Raising Awareness Among Men Helps Save Women's Lives in West Java

  • 08 July 2007

NEGLASARI VILLAGE, West Java, Indonesia — For years, villagers here didn’t realize that too many of their wives, daughters and mothers were dying needlessly. “People thought that deaths related to pregnancy and childbirth were not unusual,” recalls Nurlela, a midwife serving Neglasari village in the Tasikmalaya district. “And village men believed that women should be responsible for their own health and wellbeing.”

With the support of their husbands, more and more pregnant women in the village consult with the village midwife. Photo: Maria Endah Hulupi

Because they didn’t know better, husbands expected their pregnant wives to continue doing their chores at home followed by work in their paddy fields. Most men did not encourage their wives to get pre-natal care or plan for childbirth. About 9 out of 10 pregnant women in the village called on paradji (traditional birth attendants) for assistance during labour. In addition, certain traditional beliefs were causing problems – such as the notion that pregnant women should avoid a number of foods with high nutritional values. These factors contributed to the high maternal mortality: In a village of some 5300 people, three or four women died each year while trying to give life.


Changing attitudes and behaviour

"Husbands now realize that they too need to be involved – from pregnancy to caring for the baby."


But things have begun to change. Since the recruitment and training of volunteer male motivators and the establishment of a community task force for safe pregnancy, Nurlela has noticed an increase in support for pregnant women and new mothers. More and more women are showing up at her clinic for pre- and post-natal consultations. Often husbands come along. Husbands are now allowing their pregnant wives to rest instead of working beside them in the paddy fields. Similar progress is also seen in nearby Salawu village.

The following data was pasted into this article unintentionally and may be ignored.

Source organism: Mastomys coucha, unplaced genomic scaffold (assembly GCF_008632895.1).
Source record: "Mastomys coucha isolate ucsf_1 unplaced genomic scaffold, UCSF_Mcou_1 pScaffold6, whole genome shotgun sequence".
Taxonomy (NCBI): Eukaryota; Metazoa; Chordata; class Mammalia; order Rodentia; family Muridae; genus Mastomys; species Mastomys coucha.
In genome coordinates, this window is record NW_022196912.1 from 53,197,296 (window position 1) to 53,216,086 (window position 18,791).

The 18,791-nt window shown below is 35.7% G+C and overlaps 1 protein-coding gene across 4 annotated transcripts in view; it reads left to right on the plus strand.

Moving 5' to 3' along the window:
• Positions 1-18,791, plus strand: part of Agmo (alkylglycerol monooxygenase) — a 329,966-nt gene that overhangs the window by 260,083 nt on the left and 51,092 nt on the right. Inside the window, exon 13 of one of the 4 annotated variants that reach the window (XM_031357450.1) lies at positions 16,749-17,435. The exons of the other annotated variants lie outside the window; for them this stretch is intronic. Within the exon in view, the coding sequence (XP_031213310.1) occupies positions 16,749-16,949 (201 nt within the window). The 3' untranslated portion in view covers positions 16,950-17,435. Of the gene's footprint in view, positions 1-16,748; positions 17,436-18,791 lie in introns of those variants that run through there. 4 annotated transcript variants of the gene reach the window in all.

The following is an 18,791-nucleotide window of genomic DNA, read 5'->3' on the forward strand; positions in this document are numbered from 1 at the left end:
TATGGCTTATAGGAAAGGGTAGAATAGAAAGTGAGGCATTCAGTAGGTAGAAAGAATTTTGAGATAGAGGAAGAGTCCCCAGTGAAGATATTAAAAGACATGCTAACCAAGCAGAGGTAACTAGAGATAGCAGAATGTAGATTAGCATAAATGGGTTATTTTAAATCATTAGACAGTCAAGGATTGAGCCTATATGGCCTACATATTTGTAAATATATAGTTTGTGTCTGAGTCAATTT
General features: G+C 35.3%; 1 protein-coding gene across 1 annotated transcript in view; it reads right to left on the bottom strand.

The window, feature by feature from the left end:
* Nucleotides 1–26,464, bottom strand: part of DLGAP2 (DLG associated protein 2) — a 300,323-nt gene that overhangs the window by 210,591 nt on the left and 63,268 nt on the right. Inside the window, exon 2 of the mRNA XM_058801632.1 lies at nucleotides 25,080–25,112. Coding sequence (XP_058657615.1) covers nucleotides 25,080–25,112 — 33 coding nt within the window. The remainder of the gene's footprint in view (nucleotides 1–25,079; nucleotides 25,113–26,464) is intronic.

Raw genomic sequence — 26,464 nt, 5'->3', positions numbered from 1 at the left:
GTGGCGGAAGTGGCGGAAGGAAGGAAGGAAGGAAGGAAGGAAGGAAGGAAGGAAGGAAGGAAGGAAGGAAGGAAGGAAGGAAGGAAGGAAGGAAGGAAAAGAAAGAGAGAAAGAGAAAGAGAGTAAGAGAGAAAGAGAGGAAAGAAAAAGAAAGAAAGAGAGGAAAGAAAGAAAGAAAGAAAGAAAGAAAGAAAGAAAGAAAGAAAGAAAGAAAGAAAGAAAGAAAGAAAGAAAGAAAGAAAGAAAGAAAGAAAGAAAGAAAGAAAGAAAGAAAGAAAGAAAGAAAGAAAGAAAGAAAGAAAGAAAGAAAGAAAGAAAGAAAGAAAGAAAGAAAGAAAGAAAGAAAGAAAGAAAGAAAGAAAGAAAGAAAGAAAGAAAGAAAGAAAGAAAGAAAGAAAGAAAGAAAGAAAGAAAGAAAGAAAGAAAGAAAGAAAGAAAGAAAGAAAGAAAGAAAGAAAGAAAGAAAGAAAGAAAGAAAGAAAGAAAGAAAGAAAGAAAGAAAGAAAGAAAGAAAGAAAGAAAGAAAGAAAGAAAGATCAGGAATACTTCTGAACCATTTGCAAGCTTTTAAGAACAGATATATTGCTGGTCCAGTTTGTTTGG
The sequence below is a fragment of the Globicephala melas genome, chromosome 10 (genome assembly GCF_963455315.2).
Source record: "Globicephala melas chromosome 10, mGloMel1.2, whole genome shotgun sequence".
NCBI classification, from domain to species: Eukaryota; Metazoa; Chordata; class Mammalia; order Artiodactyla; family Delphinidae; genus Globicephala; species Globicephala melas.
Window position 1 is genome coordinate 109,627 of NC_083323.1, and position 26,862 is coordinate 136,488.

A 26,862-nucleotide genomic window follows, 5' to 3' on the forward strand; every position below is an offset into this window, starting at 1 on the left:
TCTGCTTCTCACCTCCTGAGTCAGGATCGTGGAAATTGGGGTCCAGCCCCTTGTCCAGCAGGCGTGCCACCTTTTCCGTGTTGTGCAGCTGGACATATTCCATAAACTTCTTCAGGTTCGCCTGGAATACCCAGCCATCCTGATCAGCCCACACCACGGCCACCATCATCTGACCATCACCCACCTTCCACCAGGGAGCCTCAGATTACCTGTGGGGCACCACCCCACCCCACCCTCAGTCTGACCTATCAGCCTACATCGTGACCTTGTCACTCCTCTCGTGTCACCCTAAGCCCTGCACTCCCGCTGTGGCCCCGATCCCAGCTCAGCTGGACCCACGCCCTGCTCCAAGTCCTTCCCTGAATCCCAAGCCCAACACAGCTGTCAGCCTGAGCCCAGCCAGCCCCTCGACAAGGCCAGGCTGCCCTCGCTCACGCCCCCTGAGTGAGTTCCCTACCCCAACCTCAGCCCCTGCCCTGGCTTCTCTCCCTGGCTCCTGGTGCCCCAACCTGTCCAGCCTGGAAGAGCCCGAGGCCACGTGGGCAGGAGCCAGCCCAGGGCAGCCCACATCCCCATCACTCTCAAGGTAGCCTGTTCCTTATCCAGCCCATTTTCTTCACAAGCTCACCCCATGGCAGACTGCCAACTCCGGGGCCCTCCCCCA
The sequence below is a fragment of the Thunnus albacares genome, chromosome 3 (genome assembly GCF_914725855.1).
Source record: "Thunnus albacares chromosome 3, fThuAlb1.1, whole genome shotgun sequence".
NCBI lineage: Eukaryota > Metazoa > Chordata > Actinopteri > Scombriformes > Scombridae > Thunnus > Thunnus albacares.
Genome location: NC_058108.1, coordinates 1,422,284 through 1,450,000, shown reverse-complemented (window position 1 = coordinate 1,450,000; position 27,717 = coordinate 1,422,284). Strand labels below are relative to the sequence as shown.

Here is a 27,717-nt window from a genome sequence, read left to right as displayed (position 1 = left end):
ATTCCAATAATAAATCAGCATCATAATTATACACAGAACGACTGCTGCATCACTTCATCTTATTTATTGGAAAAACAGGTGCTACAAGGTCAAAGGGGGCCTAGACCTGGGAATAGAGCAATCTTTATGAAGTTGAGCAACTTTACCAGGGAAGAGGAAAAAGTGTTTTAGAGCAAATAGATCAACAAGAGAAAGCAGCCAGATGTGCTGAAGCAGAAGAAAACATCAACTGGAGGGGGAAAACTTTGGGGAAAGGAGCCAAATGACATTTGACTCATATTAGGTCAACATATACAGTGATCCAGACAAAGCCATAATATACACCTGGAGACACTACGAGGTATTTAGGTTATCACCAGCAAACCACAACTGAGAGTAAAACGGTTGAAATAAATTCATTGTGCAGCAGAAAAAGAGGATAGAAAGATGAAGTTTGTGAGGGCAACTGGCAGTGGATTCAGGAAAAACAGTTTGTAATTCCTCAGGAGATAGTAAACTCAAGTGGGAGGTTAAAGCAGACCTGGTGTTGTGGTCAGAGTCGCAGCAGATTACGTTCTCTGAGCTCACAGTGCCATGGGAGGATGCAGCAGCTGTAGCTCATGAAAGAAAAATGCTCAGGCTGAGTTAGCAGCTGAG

Five male motivators in Neglassari village have been conducting home visits to educate pregnant women, their husbands and families about healthy pregnancy and planning for delivery by health workers or skilled birth attendants. “Husbands are now aware of the danger signs in pregnancy and when to seek help,” says Sumitra, the coordinator of the male motivators in Neglasari village. “They realize that they too need to be involved – from pregnancy to caring for the baby and their upbringing.” Villagers have shown a willingness to participate, now that they understand that the lives of mothers are at stake and how they can help. “They would help without hesitations when asked,” says Sumitra.

The safe motherhood project

Sumitra is the coordinator of the male motivators Neglasari village. Photo: Maria Endah Hulupi

Neglasari and Salawu are two of the villages where the Indonesian Planned Parenthood Association (PKBI) and the Japanese Organization for International Cooperation in Family Planning (JOICFP) have jointly initiated a three-year project, which UNFPA, the United Nations Population Fund, supports. Activities include mapping of mothers-to-be, including those with high-risk pregnancies, establishing a safe pregnancy task force, recruiting male motivators, working with ‘night watchers’, conducting home visits, and using community radio to build awareness about safe motherhood. The project, which began in 2004, also works with community and religious leaders and trains local traditional performers, called tarling, so that they, too, can spread health information throughout the community. The pilot villages have also set up community funds, known as dasolin, to offset costs for emergency obstetric care, transportation or related expenses.